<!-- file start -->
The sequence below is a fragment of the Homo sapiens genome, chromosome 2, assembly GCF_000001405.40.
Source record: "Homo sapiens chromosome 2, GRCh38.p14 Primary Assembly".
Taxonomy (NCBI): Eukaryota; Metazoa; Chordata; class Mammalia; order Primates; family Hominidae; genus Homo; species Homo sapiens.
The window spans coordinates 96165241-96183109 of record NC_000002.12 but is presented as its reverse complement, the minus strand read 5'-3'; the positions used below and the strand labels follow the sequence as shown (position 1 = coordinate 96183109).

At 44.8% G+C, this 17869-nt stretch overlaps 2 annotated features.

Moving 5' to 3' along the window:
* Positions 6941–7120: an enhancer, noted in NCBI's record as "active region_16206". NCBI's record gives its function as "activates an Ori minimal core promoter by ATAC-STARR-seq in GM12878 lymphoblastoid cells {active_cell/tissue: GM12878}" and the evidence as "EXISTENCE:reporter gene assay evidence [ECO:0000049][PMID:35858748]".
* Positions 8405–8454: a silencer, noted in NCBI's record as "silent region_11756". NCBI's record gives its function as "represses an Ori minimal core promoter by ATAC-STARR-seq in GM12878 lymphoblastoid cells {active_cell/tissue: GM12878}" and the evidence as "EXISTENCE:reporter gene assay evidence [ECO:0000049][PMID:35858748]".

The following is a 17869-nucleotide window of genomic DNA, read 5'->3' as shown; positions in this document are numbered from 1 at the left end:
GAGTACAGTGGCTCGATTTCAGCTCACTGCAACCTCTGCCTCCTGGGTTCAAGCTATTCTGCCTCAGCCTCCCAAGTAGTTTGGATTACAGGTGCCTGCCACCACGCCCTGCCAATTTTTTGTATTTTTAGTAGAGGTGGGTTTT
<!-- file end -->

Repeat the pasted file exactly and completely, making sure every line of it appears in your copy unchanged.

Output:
The sequence below is a fragment of the Homo sapiens genome, chromosome 2, assembly GCF_000001405.40.
Source record: "Homo sapiens chromosome 2, GRCh38.p14 Primary Assembly".
Taxonomy (NCBI): Eukaryota; Metazoa; Chordata; class Mammalia; order Primates; family Hominidae; genus Homo; species Homo sapiens.
The window spans coordinates 96165241-96183109 of record NC_000002.12 but is presented as its reverse complement, the minus strand read 5'-3'; the positions used below and the strand labels follow the sequence as shown (position 1 = coordinate 96183109).

At 44.8% G+C, this 17869-nt stretch overlaps 2 annotated features.

Moving 5' to 3' along the window:
* Positions 6941–7120: an enhancer, noted in NCBI's record as "active region_16206". NCBI's record gives its function as "activates an Ori minimal core promoter by ATAC-STARR-seq in GM12878 lymphoblastoid cells {active_cell/tissue: GM12878}" and the evidence as "EXISTENCE:reporter gene assay evidence [ECO:0000049][PMID:35858748]".
* Positions 8405–8454: a silencer, noted in NCBI's record as "silent region_11756". NCBI's record gives its function as "represses an Ori minimal core promoter by ATAC-STARR-seq in GM12878 lymphoblastoid cells {active_cell/tissue: GM12878}" and the evidence as "EXISTENCE:reporter gene assay evidence [ECO:0000049][PMID:35858748]".

The following is a 17869-nucleotide window of genomic DNA, read 5'->3' as shown; positions in this document are numbered from 1 at the left end:
GAGTACAGTGGCTCGATTTCAGCTCACTGCAACCTCTGCCTCCTGGGTTCAAGCTATTCTGCCTCAGCCTCCCAAGTAGTTTGGATTACAGGTGCCTGCCACCACGCCCTGCCAATTTTTTGTATTTTTAGTAGAGGTGGGTTTT